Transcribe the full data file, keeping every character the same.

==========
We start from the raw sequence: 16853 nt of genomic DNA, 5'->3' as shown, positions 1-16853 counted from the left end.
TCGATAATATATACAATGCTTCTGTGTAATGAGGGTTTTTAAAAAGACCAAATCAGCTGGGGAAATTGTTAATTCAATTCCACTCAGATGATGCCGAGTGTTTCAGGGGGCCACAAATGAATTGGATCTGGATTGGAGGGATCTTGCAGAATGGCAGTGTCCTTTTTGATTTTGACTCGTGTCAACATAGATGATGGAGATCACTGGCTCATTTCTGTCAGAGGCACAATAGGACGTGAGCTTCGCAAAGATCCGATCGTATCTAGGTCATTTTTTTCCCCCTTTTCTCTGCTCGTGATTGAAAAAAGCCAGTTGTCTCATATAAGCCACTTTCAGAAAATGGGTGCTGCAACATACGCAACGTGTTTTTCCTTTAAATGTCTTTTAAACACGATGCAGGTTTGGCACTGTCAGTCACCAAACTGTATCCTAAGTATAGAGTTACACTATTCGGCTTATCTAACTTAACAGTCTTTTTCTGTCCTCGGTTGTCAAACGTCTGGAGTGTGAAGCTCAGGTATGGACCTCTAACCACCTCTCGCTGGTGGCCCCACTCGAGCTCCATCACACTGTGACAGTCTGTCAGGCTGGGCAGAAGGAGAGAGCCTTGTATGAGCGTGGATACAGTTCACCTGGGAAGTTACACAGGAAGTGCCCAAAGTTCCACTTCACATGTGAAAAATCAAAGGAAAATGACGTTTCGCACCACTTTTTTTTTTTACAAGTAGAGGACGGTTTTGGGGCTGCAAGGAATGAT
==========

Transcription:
We start from the raw sequence: 16853 nt of genomic DNA, 5'->3' as shown, positions 1-16853 counted from the left end.
TCGATAATATATACAATGCTTCTGTGTAATGAGGGTTTTTAAAAAGACCAAATCAGCTGGGGAAATTGTTAATTCAATTCCACTCAGATGATGCCGAGTGTTTCAGGGGGCCACAAATGAATTGGATCTGGATTGGAGGGATCTTGCAGAATGGCAGTGTCCTTTTTGATTTTGACTCGTGTCAACATAGATGATGGAGATCACTGGCTCATTTCTGTCAGAGGCACAATAGGACGTGAGCTTCGCAAAGATCCGATCGTATCTAGGTCATTTTTTTCCCCCTTTTCTCTGCTCGTGATTGAAAAAAGCCAGTTGTCTCATATAAGCCACTTTCAGAAAATGGGTGCTGCAACATACGCAACGTGTTTTTCCTTTAAATGTCTTTTAAACACGATGCAGGTTTGGCACTGTCAGTCACCAAACTGTATCCTAAGTATAGAGTTACACTATTCGGCTTATCTAACTTAACAGTCTTTTTCTGTCCTCGGTTGTCAAACGTCTGGAGTGTGAAGCTCAGGTATGGACCTCTAACCACCTCTCGCTGGTGGCCCCACTCGAGCTCCATCACACTGTGACAGTCTGTCAGGCTGGGCAGAAGGAGAGAGCCTTGTATGAGCGTGGATACAGTTCACCTGGGAAGTTACACAGGAAGTGCCCAAAGTTCCACTTCACATGTGAAAAATCAAAGGAAAATGACGTTTCGCACCACTTTTTTTTTTTACAAGTAGAGGACGGTTTTGGGGCTGCAAGGAATGAT